Having a property at La Manga Club lets you experience celebrations that have been repeated for centuries, including Easter in Murcia. It has been declared to be of International Tourism interest for the length of time it has been celebrated, which dates back to the XV century, the unique style of its processions, and, above all, its magnificent artistic heritage. Holy Week in Murcia mixes art and religion unapologetically, and this fusion is a great tourism attraction that brings people all over the world to the region to experience intense days in which the brotherhoods put their most precious treasures on display.
Whether you’re looking forward to your next vacation at our leisure resort or you’re a habitual resident of your apartment at La Manga Club, Easter is the ideal moment to take advantage of all the activities offered by the region of Murcia, investigate its cultural identity, and lose yourself in the incredible ambiance in the streets. Today we present you with 5 unique aspects of Holy Week in Murcia that you can experience up close and that you won’t find anywhere else in the world. Get ready for a feast of flavors, aromas, colors, and art!
The “Coloraos”, the brotherhood with the longest history
Murcia has 15 brotherhoods that take part in the Holy Week celebrations and exhibit their most precious religious art. The brotherhood of the “Coloraos” is one of the oldest in the region, with an origin that dates back to 1411. Its procession is on Ash Wednesday, and known as the Bloody Procession. It’s considered one of the most picturesque and traditional, and more than 3000 people participate in it, wearing short red tunics with bordered edges, creating a visual spectacle that is truly impressive. It begins at the Iglesia del Carmen and has eleven floats. It’s also notable for the large number of children that walk at the head of the procession as well as for its distribution of candy, gifts, beans, and other food items to the public.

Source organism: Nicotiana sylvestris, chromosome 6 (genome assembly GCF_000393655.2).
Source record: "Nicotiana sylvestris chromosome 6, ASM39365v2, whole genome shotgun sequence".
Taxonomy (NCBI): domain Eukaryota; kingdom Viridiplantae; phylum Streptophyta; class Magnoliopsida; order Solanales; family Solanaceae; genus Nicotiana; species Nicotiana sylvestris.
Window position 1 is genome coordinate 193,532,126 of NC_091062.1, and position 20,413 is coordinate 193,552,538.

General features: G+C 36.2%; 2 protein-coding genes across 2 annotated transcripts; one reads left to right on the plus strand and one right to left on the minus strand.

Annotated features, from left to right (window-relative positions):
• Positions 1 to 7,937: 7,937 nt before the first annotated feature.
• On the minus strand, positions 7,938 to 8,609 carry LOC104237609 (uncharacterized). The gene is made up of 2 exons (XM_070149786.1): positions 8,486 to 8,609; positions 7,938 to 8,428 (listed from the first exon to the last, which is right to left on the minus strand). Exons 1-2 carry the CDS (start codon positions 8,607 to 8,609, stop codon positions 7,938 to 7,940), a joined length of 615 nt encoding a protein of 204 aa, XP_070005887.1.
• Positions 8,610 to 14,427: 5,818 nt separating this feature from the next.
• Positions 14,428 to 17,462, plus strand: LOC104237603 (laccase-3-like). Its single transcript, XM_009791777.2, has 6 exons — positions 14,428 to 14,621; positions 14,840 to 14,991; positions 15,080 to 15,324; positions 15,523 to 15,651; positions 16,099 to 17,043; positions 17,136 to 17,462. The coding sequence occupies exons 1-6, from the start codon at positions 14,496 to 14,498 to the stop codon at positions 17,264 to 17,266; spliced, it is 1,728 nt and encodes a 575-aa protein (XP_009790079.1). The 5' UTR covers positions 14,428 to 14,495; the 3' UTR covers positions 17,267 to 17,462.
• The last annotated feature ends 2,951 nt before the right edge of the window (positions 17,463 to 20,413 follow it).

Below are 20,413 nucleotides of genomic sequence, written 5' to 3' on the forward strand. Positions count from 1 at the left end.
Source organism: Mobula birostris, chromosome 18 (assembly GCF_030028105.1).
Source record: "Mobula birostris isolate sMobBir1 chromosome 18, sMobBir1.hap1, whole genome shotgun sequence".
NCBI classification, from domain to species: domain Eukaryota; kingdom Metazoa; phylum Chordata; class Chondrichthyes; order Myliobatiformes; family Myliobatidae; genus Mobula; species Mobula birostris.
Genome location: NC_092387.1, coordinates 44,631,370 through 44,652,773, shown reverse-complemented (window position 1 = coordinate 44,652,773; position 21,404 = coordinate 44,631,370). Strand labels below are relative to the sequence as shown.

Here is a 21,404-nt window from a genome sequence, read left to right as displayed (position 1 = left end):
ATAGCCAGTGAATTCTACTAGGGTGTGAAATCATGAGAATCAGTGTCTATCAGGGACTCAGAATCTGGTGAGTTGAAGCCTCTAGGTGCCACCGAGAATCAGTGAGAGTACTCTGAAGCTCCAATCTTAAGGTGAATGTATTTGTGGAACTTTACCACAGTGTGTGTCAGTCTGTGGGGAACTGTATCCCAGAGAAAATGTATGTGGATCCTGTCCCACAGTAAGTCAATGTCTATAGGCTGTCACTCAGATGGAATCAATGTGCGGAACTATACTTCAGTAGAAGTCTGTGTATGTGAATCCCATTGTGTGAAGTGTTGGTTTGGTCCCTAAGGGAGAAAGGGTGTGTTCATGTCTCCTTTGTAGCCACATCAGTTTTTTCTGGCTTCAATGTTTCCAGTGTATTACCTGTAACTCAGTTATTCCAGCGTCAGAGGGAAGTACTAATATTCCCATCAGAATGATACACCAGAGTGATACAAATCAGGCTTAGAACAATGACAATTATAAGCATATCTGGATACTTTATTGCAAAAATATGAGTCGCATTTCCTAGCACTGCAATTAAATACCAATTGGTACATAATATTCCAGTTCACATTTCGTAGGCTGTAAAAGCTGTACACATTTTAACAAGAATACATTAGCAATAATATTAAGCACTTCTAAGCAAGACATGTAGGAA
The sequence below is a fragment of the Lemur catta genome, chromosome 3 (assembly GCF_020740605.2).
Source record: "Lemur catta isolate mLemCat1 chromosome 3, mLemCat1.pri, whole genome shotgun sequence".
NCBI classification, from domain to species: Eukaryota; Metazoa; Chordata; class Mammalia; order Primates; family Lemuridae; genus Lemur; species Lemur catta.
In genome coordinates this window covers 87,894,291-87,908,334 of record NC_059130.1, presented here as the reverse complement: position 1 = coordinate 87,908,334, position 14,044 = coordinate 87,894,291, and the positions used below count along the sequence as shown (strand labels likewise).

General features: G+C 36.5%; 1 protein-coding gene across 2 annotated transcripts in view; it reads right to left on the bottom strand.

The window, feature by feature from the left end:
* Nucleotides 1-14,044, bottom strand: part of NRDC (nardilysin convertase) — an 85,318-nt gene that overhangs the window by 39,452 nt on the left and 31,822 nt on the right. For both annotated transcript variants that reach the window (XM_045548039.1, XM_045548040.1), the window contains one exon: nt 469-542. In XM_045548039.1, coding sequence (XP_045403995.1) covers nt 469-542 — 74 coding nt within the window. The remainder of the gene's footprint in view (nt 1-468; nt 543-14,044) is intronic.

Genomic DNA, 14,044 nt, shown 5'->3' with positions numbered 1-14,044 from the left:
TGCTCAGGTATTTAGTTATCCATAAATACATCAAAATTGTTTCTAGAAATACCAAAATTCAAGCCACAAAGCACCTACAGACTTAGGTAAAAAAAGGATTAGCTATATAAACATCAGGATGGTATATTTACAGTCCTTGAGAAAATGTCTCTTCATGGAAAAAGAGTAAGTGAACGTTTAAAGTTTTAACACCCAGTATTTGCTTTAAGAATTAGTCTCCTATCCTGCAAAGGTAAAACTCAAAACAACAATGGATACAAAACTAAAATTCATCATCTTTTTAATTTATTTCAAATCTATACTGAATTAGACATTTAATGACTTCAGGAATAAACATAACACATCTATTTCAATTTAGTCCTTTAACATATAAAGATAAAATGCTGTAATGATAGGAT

The floats of Salzillo, the most artistic procession
Throughout Holy Week in Murcia you can enjoy processions with different themes: colorful ones, those filled with music and the smell of flowers, some that are more serious and focused, those that distribute candy or don’t, and each directed by a different brotherhood. The procession most known for its art is Los pasos de Salzillo. On the morning of Good Friday, artistic and religious sculptures, true works of art created by 18th Century Murcian sculptor Francisco Salzillo Alcaraz, are carried through the streets.
This procession, also known as “The Morning of Salzillo,” is organized by the brotherhood of Jesus and dates back to 1600. It is the only procession to be declared an Asset of Cultural Interest (BIC) in the Region of Murcia. This recognition is justified by the artistic level of the sculptural work and also by other intangible assets of the procession.